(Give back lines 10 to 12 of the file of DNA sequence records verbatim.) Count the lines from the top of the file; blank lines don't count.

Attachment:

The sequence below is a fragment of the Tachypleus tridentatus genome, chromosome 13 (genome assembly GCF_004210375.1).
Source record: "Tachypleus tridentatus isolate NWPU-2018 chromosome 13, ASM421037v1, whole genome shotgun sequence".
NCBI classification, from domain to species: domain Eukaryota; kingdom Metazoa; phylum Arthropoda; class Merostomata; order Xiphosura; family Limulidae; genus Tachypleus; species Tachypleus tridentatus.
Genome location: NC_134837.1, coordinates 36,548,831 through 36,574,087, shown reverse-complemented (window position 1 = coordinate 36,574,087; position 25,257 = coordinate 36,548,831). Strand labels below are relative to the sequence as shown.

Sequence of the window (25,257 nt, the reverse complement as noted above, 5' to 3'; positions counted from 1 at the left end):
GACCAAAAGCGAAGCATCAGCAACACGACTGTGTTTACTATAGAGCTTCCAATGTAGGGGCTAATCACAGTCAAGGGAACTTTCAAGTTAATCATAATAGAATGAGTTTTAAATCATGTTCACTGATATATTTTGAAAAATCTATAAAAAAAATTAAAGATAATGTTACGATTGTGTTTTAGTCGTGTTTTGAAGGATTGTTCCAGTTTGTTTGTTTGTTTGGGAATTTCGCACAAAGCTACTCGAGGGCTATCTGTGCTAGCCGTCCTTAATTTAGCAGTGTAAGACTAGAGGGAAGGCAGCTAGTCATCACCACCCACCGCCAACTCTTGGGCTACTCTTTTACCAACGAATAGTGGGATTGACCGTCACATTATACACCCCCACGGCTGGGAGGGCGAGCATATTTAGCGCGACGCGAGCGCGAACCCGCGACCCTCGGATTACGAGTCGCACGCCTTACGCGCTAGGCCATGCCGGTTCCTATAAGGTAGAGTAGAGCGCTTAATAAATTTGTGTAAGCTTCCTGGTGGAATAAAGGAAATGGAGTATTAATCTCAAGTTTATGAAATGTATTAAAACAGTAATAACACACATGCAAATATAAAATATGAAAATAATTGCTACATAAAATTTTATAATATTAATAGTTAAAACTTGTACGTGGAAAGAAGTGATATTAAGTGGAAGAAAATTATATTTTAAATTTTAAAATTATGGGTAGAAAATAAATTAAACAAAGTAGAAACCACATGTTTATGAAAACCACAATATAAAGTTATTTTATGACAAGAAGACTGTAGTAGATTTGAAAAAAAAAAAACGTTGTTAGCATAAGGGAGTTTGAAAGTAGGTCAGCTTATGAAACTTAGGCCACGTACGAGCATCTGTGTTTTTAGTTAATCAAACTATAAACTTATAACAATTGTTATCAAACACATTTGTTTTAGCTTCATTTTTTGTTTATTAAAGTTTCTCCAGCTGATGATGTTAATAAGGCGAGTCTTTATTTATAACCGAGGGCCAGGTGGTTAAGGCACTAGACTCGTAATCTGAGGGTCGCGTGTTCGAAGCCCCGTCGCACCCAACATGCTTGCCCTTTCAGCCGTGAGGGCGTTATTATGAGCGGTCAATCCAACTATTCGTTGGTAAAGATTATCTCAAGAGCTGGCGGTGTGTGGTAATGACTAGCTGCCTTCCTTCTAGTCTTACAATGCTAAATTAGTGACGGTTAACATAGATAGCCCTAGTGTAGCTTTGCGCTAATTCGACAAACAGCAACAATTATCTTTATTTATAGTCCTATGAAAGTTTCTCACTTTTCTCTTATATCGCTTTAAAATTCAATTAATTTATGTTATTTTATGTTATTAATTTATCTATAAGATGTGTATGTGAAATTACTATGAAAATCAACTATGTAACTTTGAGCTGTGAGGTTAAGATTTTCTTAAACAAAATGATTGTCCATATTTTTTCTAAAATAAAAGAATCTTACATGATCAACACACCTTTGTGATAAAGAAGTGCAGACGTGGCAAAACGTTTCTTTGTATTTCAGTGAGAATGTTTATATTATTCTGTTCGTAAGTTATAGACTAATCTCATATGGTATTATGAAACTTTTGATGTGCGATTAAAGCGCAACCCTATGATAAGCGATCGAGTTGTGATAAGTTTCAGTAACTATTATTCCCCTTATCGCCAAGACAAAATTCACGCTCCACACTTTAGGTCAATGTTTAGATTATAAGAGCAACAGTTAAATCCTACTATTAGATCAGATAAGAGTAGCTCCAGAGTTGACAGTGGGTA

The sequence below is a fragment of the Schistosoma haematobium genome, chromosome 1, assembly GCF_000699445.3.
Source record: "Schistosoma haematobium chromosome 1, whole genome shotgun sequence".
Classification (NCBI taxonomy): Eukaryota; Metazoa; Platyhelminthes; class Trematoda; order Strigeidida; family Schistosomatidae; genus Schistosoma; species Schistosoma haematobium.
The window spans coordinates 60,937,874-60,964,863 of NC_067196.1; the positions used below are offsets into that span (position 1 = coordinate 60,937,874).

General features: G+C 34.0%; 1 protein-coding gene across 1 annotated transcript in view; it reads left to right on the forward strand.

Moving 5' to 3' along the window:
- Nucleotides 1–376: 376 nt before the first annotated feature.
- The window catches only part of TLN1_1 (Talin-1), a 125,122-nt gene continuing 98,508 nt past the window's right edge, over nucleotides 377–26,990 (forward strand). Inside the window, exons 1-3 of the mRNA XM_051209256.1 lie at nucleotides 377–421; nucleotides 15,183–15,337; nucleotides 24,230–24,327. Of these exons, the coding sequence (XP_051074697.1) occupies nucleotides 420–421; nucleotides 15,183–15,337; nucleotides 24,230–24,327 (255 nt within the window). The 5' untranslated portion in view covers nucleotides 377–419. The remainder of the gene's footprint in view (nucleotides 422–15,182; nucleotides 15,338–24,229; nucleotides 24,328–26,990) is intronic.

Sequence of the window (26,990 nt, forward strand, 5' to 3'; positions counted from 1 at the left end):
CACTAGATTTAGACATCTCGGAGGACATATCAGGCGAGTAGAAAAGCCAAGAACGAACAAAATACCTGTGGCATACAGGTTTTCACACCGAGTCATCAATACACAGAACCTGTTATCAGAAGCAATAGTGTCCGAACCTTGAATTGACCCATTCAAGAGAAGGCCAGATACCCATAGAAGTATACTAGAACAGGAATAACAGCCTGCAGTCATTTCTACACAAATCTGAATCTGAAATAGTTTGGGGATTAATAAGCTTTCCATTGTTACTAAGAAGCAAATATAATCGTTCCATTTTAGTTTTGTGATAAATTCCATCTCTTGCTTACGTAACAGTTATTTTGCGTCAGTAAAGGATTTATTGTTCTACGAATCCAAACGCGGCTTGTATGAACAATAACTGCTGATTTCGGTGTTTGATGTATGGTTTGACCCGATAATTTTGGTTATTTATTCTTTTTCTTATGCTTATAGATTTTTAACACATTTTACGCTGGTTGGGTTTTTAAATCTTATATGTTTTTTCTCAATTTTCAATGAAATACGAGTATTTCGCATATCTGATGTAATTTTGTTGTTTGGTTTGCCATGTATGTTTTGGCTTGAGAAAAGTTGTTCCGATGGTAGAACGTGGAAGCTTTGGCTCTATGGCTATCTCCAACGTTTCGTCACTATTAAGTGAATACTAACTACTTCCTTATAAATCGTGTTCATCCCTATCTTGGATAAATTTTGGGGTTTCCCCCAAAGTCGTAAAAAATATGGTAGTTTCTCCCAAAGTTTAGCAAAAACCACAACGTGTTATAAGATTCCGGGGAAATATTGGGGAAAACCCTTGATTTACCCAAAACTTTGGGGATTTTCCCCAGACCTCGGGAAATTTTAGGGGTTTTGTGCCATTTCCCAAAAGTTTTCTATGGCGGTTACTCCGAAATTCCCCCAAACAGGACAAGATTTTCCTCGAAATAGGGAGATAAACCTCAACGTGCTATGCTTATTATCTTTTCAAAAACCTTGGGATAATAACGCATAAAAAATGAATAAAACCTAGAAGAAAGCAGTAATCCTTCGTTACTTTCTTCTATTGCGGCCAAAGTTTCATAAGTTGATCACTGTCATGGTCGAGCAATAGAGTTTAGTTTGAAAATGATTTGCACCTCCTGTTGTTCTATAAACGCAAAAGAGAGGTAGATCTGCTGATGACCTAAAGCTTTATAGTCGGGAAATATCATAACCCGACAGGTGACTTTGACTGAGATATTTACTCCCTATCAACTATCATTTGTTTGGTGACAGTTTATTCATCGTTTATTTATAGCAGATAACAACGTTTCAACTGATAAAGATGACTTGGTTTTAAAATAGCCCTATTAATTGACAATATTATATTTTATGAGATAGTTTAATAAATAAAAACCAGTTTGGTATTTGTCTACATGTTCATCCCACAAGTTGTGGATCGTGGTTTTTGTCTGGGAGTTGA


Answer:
The window spans coordinates 60,937,874-60,964,863 of NC_067196.1; the positions used below are offsets into that span (position 1 = coordinate 60,937,874).

General features: G+C 34.0%; 1 protein-coding gene across 1 annotated transcript in view; it reads left to right on the forward strand.

Moving 5' to 3' along the window: